As of September 2020, there will be three fresh subjects in place to aid schools with the process of preparing their pupils for life in the outside world. These are health education, relationships education and RSE.
Schools were encouraged to adopt the new curriculum early, from September 2019, to help integrate and embed PSHE and RSHE learning.
This new guidance, created by the Department for Education (DfE), was published to help school governors, headteachers and school staff understand their statutory requirements and outline what schools must comply with when teaching RSHE.
The guidance was also produced to help support PSHE and RSHE leads. But what is the role of the PSHE/RSHE lead? What are their responsibilities? And how crucial are they to effective implementation?
Allocation is key
Upon senior leaders reviewing the guidance, leadership allocation should take place to ensure the criteria listed within the policy is delivered effectively across the whole school. This should lead to senior leaders looking at the designation of RSHE subject leads, who will be tasked with conveying the messages documented in the guidance to pupils.
It would probably go without saying, but schools should look to appoint a teacher for the lead role who harnesses a passion and enthusiasm for RSHE education and has a desire for being responsible in delivering this.
Whoever takes up the position of the PSHE or RSHE Lead must consider the multi-faceted nature of the role and its requirements. A key objective focuses on the constant improvement of supporting staff’s ability to deliver effective teaching across RSHE.
In addition, it’s important that the subject lead evaluates and considers the pupils’ needs when assessing the current teaching programme in relation to RSHE, so that the essential takeaways are being met. The role is inclusive of but may exceed the following specifications:
- Staff have subject-specific training & regular updates.
- Age-appropriate SRE meets pupils’ needs and contributes to safeguarding.
- Timely and appropriate learning about RSHE/PSHE.
- Monitoring of engagement in extra-curricular activities.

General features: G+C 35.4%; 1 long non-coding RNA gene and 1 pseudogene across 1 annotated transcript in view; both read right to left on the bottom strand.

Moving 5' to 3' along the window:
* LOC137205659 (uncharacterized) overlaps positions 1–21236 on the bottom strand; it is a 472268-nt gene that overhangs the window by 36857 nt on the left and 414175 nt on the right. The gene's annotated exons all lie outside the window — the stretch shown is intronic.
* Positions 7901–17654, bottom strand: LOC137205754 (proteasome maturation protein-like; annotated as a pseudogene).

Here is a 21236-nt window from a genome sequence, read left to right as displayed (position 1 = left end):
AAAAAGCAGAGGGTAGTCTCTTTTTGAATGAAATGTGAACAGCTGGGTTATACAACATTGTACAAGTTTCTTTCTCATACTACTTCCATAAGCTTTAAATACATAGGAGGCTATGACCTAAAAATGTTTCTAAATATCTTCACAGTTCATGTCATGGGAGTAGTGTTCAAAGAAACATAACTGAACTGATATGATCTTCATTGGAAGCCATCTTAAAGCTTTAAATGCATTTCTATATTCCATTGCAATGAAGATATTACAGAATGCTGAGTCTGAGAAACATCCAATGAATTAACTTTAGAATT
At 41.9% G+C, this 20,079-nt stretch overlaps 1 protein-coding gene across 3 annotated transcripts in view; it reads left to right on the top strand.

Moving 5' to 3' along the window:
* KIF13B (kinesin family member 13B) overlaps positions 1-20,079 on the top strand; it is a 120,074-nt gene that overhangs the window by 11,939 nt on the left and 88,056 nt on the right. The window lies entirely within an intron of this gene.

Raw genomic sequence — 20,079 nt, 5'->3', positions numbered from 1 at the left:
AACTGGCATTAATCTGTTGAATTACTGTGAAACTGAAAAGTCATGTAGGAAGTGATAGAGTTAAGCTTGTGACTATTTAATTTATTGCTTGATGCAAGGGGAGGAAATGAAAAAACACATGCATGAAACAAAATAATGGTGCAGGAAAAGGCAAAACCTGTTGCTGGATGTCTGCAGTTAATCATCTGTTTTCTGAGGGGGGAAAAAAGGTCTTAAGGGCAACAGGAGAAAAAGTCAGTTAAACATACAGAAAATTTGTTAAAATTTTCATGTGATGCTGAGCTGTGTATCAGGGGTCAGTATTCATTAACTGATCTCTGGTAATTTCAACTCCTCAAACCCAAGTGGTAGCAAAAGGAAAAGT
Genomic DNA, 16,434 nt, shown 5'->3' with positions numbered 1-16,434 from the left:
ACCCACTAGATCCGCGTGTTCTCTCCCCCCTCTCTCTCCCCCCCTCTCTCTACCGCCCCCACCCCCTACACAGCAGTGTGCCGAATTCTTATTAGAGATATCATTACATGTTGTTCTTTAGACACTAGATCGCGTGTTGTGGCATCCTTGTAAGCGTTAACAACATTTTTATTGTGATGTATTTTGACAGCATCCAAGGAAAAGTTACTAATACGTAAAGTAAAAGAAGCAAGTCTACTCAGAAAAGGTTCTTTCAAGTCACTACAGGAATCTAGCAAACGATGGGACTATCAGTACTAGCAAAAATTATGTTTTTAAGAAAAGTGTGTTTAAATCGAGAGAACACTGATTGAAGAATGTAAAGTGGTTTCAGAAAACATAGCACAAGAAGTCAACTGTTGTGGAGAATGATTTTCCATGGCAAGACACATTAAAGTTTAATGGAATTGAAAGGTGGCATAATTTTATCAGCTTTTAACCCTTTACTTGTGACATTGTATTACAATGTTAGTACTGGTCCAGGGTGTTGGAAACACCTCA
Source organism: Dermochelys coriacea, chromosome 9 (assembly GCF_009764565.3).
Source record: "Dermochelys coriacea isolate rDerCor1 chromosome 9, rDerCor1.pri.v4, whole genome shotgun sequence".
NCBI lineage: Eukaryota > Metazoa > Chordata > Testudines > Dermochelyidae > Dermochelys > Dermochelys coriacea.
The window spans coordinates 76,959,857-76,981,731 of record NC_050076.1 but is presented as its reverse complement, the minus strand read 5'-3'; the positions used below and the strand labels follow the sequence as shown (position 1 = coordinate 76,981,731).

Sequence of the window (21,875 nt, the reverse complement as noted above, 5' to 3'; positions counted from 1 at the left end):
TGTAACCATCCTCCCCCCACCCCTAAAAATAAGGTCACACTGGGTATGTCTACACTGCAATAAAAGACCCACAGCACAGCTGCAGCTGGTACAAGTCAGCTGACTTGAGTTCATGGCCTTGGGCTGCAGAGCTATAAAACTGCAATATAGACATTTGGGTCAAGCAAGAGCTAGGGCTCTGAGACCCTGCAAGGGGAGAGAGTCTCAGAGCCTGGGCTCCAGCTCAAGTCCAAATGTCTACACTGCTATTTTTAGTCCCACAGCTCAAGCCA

- The raising of teachers’ expectations of work quality in PSHE.
Delivery of RSHE and empowering staff members
There isn’t a set rule about how effective RSHE education should be provided to pupils. However, past evidence does point to regular timetabled lessons being a stand-out success, when presented and taught by confident, competent teachers. Ensuring this takes place will form part of a RSHE subject lead’s role in school.
The RSHE subject lead may want to form a dedicated team who are all aligned with their views in how pupils should develop their learning of the varying topics. The creation of this team would eliminate any conjecture with regards to how the policy should be delivered and help for a more streamlined approach.
Engaging with parents
Good leadership requires a significant amount of listening, which is why it’s important that parents, carers, trusted adults and pupils are listened to from the outset, so that the strategy and implementation around RSHE can be formulated accordingly is designed to be inclusive.
It’s the responsibility of the designated PSHE/RSHE lead to steer these discussions, draw up terms of reference, encourage and support engagement and feed their findings back to school leaders and their subject teams.
Once these consultations have taken place, it’s important that the PSHE/RSHE leads are the focal point of contact for parents and carers and maintain an open dialogue to help allay and address any fears or concerns that they may have.
You can learn more about the role of a Relationships, Sex and Health Education (RSHE) Subject Lead by viewing our webinar here.
Alternatively, become a PSHE & RSHE Topic Member and receive unlimited access to our full range of webinars in relation to the new RSHE curriculum and changes due from September 2020. Click here to find out more.